Paco Roca (Francisco Martínez Roca) is a graphic artist and a cartoonist from Valencia, Spain, who has won several art/writing awards. His graphic novel Wrinkles has been adapted into an animated movie.

His website is www.pacoroca.com.

Around the Web

The House on Amazon

The House on Barnes and Noble

The House on Goodreads

The House on LibraryThing

The House Publisher Page

February 2020, Graphic Novel, Nonfiction

Fever Year by Don Brown

Fever Year: The Killer Flu of 1918 by Don Brown. September 3, 2019. Houghton Mifflin Harcourt, 96 p. ISBN: 9780544837409.  Int Lvl: YA; Rdg Lvl: YA; Lexile: 1020.

New Year’s Day, 1918. America has declared war on Germany and is gathering troops to fight. But there’s something coming that is deadlier than any war.

When people begin to fall ill, most Americans don’t suspect influenza. The flu is known to be dangerous to the very old, young, or frail. But the Spanish flu is exceptionally violent. Soon, thousands of people succumb. Then tens of thousands . . . hundreds of thousands and more. Graves can’t be dug quickly enough.

What made the influenza of 1918 so exceptionally deadly—and what can modern science help us understand about this tragic episode in history? With a journalist’s discerning eye for facts and an artist’s instinct for true emotion, Sibert Honor recipient Don Brown sets out to answer these questions and more in Fever Year.

Potentially Sensitive Areas: Harsh realities of war

 

Reviews

Booklist (July 2019 (Vol. 115, No. 21))
Grades 7-10. As WWI neared its end, the world began another war. From army camps to the world’s great cities, Brown presents the terrifying influenza pandemic of 1918 as a three-act tragedy. Brown follows the disease’s lightning-fast spread carefully, capturing both its large scale and daily effects on a full one third of humanity. Pertinent historic details and quotes heighten the drama, from the denial by authorities—“don’t even discuss it . . . talk of cheerful things,” advised the Philadelphia Inquirer—to the blind search for a cure based on a faulty nineteenth-century theory. Brown is comics’ premiere chronicler of historical catastrophes, and he knows that the story requires emotional investment. This he finds by, for instance, highlighting the common bravery of nurses and volunteers, and making keen visual choices: a double-page splash showing “the life of the city stopped,” and intimate panels depicting family corpses laid to rest “in a corner of the household.” A somewhat abrupt ending relating a scientist’s efforts in 1995 doesn’t detract from the urgency of the tale.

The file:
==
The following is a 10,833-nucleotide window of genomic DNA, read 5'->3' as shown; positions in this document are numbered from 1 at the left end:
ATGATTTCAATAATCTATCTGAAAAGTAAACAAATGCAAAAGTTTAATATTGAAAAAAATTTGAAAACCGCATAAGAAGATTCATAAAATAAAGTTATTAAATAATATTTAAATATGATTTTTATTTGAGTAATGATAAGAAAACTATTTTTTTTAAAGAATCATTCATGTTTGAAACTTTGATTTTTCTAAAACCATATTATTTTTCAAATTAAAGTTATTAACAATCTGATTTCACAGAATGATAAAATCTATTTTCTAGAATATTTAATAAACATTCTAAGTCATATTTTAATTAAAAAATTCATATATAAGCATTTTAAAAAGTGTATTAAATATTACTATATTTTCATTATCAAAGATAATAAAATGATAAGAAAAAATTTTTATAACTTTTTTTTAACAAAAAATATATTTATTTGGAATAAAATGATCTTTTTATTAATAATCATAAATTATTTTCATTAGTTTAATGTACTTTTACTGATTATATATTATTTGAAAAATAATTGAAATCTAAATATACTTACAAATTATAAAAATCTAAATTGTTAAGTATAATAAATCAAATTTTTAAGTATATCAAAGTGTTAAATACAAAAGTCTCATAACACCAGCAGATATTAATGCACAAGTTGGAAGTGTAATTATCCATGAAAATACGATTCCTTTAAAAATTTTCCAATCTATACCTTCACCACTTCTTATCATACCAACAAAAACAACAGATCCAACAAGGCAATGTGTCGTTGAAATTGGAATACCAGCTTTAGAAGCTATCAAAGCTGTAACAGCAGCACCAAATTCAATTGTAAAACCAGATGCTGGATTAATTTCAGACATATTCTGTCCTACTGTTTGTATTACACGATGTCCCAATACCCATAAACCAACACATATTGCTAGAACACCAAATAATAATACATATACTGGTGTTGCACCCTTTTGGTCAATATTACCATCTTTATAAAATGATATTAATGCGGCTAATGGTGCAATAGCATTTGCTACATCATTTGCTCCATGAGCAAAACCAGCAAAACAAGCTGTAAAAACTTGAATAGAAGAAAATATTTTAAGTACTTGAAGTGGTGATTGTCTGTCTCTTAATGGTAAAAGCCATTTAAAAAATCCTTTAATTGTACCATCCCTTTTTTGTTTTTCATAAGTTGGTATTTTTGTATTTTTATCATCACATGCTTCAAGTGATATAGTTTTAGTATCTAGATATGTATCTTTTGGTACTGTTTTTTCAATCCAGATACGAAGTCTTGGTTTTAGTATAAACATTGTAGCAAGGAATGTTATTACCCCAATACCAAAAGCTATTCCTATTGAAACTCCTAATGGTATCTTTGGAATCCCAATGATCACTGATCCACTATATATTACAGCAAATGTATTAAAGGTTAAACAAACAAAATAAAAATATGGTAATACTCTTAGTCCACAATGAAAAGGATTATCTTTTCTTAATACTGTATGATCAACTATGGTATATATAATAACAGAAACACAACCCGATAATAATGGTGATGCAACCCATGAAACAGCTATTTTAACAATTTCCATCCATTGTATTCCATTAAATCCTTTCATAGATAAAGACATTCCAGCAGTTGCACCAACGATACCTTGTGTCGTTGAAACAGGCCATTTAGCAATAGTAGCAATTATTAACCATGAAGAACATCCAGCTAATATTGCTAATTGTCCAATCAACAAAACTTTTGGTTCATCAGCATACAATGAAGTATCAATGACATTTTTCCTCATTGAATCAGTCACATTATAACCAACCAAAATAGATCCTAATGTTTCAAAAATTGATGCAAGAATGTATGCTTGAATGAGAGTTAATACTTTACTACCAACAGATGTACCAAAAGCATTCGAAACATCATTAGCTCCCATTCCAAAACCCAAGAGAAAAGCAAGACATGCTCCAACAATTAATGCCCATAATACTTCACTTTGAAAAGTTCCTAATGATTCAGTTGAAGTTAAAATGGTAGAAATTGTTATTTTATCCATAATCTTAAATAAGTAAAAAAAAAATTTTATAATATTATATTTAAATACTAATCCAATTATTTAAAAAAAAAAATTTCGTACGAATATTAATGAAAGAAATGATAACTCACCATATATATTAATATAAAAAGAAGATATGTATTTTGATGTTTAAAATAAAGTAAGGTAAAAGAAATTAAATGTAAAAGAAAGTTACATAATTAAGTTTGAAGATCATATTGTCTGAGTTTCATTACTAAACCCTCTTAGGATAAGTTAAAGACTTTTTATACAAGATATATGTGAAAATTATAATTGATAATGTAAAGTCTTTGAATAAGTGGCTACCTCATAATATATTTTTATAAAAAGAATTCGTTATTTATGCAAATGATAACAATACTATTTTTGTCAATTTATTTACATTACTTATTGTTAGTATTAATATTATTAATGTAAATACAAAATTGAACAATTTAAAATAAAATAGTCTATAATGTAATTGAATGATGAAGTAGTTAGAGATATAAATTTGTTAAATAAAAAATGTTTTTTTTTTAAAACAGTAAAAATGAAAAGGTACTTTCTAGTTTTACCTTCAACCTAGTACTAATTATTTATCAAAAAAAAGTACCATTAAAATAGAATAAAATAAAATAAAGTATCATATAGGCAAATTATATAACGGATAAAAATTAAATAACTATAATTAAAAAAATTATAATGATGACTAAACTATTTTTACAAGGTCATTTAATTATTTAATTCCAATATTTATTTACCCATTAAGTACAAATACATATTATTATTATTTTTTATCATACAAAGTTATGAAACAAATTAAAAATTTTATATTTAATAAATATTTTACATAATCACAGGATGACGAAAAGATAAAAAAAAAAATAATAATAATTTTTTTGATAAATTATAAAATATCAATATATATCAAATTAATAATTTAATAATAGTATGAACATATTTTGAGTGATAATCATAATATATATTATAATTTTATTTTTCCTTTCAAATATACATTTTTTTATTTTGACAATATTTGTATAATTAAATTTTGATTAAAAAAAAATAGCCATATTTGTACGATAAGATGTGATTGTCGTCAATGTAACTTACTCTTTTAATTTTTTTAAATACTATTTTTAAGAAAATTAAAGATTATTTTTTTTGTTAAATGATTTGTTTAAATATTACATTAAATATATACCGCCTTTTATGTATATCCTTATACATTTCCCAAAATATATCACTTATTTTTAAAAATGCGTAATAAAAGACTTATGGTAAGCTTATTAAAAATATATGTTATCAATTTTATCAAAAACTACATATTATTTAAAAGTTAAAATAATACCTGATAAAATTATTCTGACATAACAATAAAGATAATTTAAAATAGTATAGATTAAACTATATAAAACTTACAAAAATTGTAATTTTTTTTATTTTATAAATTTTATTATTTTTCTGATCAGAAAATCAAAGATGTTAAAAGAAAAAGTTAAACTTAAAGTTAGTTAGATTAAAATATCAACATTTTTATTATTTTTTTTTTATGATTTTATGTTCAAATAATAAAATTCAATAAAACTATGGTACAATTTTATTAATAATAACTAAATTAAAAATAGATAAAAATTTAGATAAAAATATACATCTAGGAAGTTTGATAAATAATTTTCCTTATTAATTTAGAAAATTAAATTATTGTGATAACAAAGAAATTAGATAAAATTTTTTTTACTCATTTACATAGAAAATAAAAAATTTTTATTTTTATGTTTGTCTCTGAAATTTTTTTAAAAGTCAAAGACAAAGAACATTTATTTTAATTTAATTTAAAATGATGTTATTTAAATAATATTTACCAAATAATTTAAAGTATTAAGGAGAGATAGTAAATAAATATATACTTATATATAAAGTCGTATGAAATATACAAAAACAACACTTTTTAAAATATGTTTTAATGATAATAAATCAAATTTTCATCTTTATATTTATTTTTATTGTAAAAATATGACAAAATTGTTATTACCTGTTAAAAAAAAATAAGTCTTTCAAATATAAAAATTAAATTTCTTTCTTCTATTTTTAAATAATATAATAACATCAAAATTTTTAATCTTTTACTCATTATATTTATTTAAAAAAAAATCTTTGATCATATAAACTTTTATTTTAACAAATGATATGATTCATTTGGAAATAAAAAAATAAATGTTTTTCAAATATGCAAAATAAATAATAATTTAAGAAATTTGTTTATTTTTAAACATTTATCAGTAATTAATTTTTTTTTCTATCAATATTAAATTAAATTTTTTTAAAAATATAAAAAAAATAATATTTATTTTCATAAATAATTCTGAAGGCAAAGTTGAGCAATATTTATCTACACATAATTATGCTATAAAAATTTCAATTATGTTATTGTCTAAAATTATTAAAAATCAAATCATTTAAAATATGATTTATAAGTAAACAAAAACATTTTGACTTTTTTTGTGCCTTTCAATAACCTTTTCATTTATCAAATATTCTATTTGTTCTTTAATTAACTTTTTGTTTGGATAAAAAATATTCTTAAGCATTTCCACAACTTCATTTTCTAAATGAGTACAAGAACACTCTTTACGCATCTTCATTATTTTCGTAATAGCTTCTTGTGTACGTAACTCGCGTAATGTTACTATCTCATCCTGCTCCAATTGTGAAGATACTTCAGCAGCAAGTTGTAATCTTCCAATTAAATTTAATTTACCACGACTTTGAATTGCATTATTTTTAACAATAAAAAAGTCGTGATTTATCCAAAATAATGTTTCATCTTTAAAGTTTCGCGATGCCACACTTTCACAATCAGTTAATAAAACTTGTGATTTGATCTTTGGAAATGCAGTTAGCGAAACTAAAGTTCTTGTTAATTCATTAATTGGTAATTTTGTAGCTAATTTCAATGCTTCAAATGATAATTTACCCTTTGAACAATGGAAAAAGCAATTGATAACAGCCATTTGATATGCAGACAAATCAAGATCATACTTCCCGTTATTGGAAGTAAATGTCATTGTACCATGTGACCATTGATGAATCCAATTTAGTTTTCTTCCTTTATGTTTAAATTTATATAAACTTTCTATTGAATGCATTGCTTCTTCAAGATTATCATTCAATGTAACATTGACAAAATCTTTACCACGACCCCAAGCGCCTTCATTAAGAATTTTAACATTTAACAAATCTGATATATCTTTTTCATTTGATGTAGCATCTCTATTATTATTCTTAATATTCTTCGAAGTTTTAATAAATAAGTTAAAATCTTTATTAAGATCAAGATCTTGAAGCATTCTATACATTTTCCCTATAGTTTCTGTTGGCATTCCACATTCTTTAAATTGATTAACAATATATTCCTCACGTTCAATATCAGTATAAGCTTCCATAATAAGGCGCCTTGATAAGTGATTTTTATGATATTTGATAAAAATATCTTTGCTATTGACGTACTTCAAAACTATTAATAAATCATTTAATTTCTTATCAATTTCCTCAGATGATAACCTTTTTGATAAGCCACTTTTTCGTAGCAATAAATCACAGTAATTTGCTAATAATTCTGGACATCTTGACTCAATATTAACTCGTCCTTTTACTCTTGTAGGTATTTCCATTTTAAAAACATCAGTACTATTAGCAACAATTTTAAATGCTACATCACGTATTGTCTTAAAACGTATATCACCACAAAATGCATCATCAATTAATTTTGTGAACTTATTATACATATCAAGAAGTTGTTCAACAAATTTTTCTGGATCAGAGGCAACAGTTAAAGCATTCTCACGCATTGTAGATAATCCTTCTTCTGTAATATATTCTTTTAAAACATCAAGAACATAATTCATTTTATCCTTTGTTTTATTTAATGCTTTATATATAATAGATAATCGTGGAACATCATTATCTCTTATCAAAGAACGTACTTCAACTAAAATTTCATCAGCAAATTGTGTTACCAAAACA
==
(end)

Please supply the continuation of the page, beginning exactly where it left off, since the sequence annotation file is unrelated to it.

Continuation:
Horn Book Magazine (November/December, 2019)
Brown (most recently The Unwanted, rev. 9/18) here turns his attention to the deadly Spanish Flu pandemic of 1918, which brought “sickness to a third of the planet and death to millions of people.” The book, in comics format, is billed as “a tragedy in three acts.” Act I covers the first half of 1918 and describes the disease’s probable origin in the United States; Act II, the longest section, covers the second half of 1918 and details the inexorable spread of the infection throughout the world; Act III covers 1919 as the epidemic finally begins to fade away-leaving in its wake “incalculable” misery and sorrow. In his illustrations, Brown has a knack for dramatizing details with striking visual angles that produce maximum emotional impact while still conveying solid, accurate information. His text succinctly traces the evolution of the medical disaster with statistics and anecdotes woven in, while his somber, muted palette expertly captures the mood of the period (“America was at war…People had decided to ration happiness along with beef and chicken”). Source notes and a bibliography are appended.

About the Author

Don Brown is the award-winning author and illustrator of many picture book biographies. He has been widely praised for his resonant storytelling and his delicate watercolor paintings that evoke the excitement, humor, pain, and joy of lives lived with passion. School Library Journal has called him “a current pacesetter who has put the finishing touches on the standards for storyographies.” He lives in New York with his family.

His website is www.booksbybrown.com.

Teacher Resources

Great Flu Epidemic Lesson Plans

Around the Web

Fever Year on Amazon

Fever Year on Barnes and Noble

Fever Year on Goodreads

Fever Year on LibraryThing